President Donald Trump’s abrupt order on immigration and the resulting chaos and protests from many quarters have put Senate Majority Leader Mitch McConnell in a bind, no doubt about it.
The awkwardness of McConnell’s situation is painfully evident in his public attempt to simultaneously straddle as many positions as possible.
McConnell’s office referred reporters to his Sunday appearance on ABC‘s “This Week” in which he voiced support for Trump’s desire to “tighten the vetting process” while also putting some distance between himself and Trump. McConnell said that “some of our best allies in the war against Islamic terrorism are Muslims,” that he opposes any religious test and that he was “obviously” against the exclusion and detention at airports of Iraqis who had helped the U.S. in Iraq.
But, try as she might, correspondent Martha Raddatz could not get a clear answer from McConnell on whether he supports Trump’s executive order.
It even seemed to slip McConnell’s mind that he serves as a leader of one of the three branches of government. Twice he said the courts would determine if Trump’s order went too far — as if Congress is a mere disinterested bystander.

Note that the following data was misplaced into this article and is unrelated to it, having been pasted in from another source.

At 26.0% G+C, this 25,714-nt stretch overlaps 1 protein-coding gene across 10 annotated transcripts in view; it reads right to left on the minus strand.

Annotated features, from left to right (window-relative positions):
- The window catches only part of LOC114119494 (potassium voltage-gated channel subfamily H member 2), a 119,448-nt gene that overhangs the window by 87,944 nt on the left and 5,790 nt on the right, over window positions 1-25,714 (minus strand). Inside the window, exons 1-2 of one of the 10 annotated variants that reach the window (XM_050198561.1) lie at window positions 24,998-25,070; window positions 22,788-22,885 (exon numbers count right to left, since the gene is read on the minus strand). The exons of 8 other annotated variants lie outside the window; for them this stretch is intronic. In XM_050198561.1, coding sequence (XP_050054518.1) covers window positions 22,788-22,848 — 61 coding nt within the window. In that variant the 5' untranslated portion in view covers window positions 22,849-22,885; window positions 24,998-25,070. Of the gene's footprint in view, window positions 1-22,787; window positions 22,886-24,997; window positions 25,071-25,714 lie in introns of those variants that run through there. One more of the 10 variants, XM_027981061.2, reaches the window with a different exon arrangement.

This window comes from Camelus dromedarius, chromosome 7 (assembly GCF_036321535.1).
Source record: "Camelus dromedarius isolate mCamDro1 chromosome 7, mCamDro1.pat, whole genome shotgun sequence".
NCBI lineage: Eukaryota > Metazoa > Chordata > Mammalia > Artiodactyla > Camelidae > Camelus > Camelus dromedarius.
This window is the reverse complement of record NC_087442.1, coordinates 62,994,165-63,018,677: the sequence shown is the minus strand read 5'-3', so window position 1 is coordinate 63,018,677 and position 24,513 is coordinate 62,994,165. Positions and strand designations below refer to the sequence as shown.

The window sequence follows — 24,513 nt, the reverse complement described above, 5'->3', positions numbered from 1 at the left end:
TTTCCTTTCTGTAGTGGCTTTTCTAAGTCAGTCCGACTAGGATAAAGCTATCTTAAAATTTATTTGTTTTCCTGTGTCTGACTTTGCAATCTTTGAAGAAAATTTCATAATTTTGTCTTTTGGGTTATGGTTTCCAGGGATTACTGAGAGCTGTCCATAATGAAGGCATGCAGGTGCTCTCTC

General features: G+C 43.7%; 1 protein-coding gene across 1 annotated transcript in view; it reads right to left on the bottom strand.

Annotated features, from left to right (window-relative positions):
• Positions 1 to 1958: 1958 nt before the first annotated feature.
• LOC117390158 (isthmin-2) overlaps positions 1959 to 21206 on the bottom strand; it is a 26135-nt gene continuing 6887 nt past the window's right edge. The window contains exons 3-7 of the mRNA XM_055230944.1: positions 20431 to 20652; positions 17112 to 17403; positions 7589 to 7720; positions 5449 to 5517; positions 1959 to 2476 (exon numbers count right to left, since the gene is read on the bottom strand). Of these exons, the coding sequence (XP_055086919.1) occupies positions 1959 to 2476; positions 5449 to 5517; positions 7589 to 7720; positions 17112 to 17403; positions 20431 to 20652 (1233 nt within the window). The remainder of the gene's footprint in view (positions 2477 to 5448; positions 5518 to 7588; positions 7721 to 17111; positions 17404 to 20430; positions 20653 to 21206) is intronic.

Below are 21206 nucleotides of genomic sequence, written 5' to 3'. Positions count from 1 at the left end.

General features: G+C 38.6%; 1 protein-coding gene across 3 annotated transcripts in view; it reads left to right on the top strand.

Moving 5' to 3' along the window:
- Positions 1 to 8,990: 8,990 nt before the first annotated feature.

Certainly, Trump disrespected Congress as well as the relevant executive branch agencies by failing to consult them before issuing a poorly vetted order that caught international travelers in the air while putting this country’s refugee program on temporary hold, indefinitely halting refugees from war-torn Syria and banning citizens from seven predominantly-Muslim countries from entering the U.S..
Sen. Bob Corker, a Republican from Tennessee and chairman of the Senate Foreign Relations Committee, is someone a Republican administration might chat with before issuing an order so disruptive to this country’s relations with the rest of the world. But Corker told reporters on Monday that he had learned of Trump’s order from reporters. “Thank you for that,” Corker told the press corps.
Trump’s people have yet to say how they plan to change the vetting process for foreign nationals entering this country.
McConnell must hold together a caucus fractured by Trump’s ascendancy, which inhibits him from speaking as bluntly as some of his Republican colleagues, including Sens. John McCain and Lindsey Graham who predicted that Trump’s order will “become a self-inflicted wound in the fight against terrorism.”
Trump’s action invites other countries to mistreat U.S. citizens, including U.S. military personnel. It shames our nation of immigrants. That shame was eased by the many spontaneous protests and shows of support for immigrants at airports and cities, including Louisville.
Kentucky’s McConnell is a bit like the dog who catches the car. In possession of the political power he’s long sought, McConnell may find that what’s demanded of real leaders in the Trump era is less slippery rhetoric and more clarity, both moral and constitutional clarity.